• SERV Centers’ Community Behavioral Health Clinic holds Naloxone training

    SERV Centers’ Community Behavioral Health Clinic in Clifton held an Opioid Overdose Prevention and Naloxone Administration Training on Friday, September 17.

    Center for Addiction and Recovery Education and Success (CARES) Patient Navigator Joseph Rivera led the training. He covered a variety of topics, such as how to recognize the signs and symptoms of an overdose, how to perform rescue breathing, and how to administer the life-saving drug Naloxone.

    All 19 SERV team members who attended the training received an overdose rescue kit, which included Naloxone nasal spray.

    More than 70% of fatal drug overdoses involve opioids. There are numerous drugs, both legal and illegal, in the opioid class. Some commonly known ones are OxyContin, Hydrocodone, Morphine, Heroin, and Fentanyl.

    Naloxone, also known as Narcan, is an opioid antagonist. When administered, either as a nasal spray or as a shot, it rapidly reverses the effects of opioids in the body and can stop an overdose.

    Naloxone is approved by the Food and Drug Administration (FDA). It has no potential for abuse, has few side effects, and won’t affect someone who hasn’t taken opioids.

    Nearly 27,000 lives have been saved with Naloxone, according to the Centers for Disease Control and Prevention. While this life-saving drug is often carried by paramedics and other first responders, organizations like CARES have made distributing it to the general public a priority.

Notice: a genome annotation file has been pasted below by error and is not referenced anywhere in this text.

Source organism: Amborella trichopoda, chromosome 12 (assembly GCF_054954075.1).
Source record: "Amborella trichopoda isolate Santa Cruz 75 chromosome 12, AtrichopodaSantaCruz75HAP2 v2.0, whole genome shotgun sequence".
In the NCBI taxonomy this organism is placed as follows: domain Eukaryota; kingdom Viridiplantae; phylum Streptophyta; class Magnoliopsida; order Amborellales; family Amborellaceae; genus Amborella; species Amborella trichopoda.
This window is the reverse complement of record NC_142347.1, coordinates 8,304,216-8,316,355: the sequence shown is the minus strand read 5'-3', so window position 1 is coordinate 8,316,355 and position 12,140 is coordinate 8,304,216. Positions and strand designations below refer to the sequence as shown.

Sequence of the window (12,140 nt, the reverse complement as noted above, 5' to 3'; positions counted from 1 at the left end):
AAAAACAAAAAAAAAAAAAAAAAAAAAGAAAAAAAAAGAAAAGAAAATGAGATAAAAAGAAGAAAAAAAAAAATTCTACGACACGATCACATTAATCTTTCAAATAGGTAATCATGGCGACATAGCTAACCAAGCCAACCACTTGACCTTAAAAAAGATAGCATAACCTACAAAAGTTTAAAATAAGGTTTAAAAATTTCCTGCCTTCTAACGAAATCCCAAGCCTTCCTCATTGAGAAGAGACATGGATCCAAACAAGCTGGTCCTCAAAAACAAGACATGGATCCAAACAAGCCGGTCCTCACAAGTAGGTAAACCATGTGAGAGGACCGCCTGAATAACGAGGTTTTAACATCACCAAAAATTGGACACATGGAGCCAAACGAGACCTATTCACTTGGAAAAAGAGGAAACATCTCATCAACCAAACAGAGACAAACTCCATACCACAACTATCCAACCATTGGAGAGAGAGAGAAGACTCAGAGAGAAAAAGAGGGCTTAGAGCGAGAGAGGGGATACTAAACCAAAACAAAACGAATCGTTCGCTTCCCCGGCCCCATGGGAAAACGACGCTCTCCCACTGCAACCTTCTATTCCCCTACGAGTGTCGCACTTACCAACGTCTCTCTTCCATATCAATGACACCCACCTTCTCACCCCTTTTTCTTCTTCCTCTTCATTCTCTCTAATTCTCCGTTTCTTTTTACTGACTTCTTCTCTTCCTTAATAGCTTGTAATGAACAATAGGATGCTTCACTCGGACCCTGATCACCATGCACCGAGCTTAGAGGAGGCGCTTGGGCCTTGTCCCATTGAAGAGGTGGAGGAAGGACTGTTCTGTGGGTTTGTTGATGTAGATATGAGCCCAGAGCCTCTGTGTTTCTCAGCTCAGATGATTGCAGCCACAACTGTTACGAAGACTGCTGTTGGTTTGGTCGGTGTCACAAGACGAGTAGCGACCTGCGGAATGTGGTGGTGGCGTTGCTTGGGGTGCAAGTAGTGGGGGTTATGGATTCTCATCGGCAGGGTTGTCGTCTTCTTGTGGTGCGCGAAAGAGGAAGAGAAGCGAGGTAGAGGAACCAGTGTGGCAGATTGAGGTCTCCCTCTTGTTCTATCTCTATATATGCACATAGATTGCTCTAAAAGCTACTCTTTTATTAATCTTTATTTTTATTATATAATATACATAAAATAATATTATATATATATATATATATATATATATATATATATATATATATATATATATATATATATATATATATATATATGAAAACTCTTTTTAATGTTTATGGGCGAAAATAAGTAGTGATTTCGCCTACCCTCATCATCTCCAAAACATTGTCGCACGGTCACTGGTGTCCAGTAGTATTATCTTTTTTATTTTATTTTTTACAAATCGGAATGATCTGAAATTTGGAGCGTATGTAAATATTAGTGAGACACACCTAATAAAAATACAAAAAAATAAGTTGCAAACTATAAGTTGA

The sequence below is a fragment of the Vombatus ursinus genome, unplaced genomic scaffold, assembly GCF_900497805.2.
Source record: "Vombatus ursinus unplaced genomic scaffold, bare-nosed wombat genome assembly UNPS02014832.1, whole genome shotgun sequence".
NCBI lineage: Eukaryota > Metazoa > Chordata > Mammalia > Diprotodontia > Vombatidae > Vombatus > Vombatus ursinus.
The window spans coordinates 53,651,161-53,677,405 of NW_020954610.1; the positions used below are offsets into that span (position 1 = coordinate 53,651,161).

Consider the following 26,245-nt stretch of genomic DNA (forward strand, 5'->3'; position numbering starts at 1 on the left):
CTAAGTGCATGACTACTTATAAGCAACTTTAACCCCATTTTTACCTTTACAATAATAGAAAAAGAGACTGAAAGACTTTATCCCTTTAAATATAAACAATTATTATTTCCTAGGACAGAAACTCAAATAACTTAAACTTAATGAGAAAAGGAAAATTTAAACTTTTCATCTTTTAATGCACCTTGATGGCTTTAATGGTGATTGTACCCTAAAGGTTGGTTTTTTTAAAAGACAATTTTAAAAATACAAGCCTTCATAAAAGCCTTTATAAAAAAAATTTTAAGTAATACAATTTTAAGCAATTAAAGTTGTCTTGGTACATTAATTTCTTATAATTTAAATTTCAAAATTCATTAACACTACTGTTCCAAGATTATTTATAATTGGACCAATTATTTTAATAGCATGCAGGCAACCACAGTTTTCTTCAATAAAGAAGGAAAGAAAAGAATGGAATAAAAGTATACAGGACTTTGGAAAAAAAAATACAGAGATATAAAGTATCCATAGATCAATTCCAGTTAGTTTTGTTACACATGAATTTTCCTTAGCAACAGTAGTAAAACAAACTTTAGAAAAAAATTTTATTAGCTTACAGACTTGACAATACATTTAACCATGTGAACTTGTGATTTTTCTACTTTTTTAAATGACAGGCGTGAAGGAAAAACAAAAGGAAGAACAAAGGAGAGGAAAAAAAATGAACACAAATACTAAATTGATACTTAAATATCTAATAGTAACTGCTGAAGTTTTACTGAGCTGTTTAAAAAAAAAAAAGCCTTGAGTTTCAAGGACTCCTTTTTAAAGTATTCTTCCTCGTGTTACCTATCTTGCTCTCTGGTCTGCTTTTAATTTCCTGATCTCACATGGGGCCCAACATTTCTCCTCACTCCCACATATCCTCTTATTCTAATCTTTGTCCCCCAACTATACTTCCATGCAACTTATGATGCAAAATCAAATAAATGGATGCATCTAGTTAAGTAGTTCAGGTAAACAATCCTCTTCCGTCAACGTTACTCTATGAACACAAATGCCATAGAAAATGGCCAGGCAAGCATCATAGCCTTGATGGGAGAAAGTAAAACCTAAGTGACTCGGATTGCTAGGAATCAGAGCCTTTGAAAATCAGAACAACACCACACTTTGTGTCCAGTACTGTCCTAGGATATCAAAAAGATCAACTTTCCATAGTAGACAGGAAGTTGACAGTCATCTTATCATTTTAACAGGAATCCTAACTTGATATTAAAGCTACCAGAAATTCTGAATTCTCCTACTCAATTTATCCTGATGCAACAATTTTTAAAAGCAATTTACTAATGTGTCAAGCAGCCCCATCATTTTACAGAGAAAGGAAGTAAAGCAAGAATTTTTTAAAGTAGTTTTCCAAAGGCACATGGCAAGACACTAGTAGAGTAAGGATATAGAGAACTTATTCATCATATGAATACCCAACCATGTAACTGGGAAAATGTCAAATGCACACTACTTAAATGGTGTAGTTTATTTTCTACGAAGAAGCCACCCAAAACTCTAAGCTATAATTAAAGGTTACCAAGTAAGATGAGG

Rivera concluded his training by encouraging SERV team members to share what they learned with family and friends. He said more kits are available and can be ordered through his organization’s website,

    SERV looks forward to working with CARES again in the near future to provide support to the recovery community and reduce stigmas associated with substance use disorder through advocacy and education. 

  • SERV opens new program for individuals battling substance use disorder

    As New Jersey continues to experience alarming rates of opioid use and drug-related deaths during the pandemic, SERV Behavioral Health System, Inc. is confronting the issue head-on by rolling out new services and eliminating barriers to recovery for those battling substance use disorder. 

    On Monday, September 13, the organization celebrated the opening of a substance use disorder outpatient treatment program at its Community Behavioral Health Clinic in Clifton.

    A true “one-stop-shop,” SERV’s Community Behavioral Health Clinic provides community-based, integrated care for individuals with complex mental health, substance use, and physical health needs together in one convenient location.   

    “At SERV, we are dedicated to reaching people with substance use disorder and providing them the services and support they need to break the cycle of their disease and live meaningful, productive lives,” said SERV Centers COO Pauline Simms, who was instrumental in bringing this new program to Passaic County.

    “Throughout the pandemic, we have continued to work on solutions to the mental health and substance use crises in our state, and this new program is another step in the right direction,” Simms added.